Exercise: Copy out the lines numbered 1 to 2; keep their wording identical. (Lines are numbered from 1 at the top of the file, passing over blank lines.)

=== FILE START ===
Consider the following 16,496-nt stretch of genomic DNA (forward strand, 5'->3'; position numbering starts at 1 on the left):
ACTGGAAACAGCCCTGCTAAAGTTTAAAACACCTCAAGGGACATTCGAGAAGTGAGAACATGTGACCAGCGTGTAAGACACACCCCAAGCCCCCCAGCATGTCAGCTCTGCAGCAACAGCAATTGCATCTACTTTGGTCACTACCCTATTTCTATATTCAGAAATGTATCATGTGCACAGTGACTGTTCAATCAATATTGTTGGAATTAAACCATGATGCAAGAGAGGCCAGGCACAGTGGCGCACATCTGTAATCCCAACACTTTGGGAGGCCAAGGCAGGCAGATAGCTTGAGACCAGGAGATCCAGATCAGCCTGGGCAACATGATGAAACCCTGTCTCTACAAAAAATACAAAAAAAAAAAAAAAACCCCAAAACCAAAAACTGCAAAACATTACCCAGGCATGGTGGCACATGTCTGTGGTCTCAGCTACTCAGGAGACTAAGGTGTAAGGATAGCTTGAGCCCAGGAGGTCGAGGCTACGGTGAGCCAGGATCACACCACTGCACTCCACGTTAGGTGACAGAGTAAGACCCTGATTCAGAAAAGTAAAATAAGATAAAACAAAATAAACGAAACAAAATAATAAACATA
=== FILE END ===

Consider the following 16,496-nt stretch of genomic DNA (forward strand, 5'->3'; position numbering starts at 1 on the left):
ACTGGAAACAGCCCTGCTAAAGTTTAAAACACCTCAAGGGACATTCGAGAAGTGAGAACATGTGACCAGCGTGTAAGACACACCCCAAGCCCCCCAGCATGTCAGCTCTGCAGCAACAGCAATTGCATCTACTTTGGTCACTACCCTATTTCTATATTCAGAAATGTATCATGTGCACAGTGACTGTTCAATCAATATTGTTGGAATTAAACCATGATGCAAGAGAGGCCAGGCACAGTGGCGCACATCTGTAATCCCAACACTTTGGGAGGCCAAGGCAGGCAGATAGCTTGAGACCAGGAGATCCAGATCAGCCTGGGCAACATGATGAAACCCTGTCTCTACAAAAAATACAAAAAAAAAAAAAAAACCCCAAAACCAAAAACTGCAAAACATTACCCAGGCATGGTGGCACATGTCTGTGGTCTCAGCTACTCAGGAGACTAAGGTGTAAGGATAGCTTGAGCCCAGGAGGTCGAGGCTACGGTGAGCCAGGATCACACCACTGCACTCCACGTTAGGTGACAGAGTAAGACCCTGATTCAGAAAAGTAAAATAAGATAAAACAAAATAAACGAAACAAAATAATAAACATA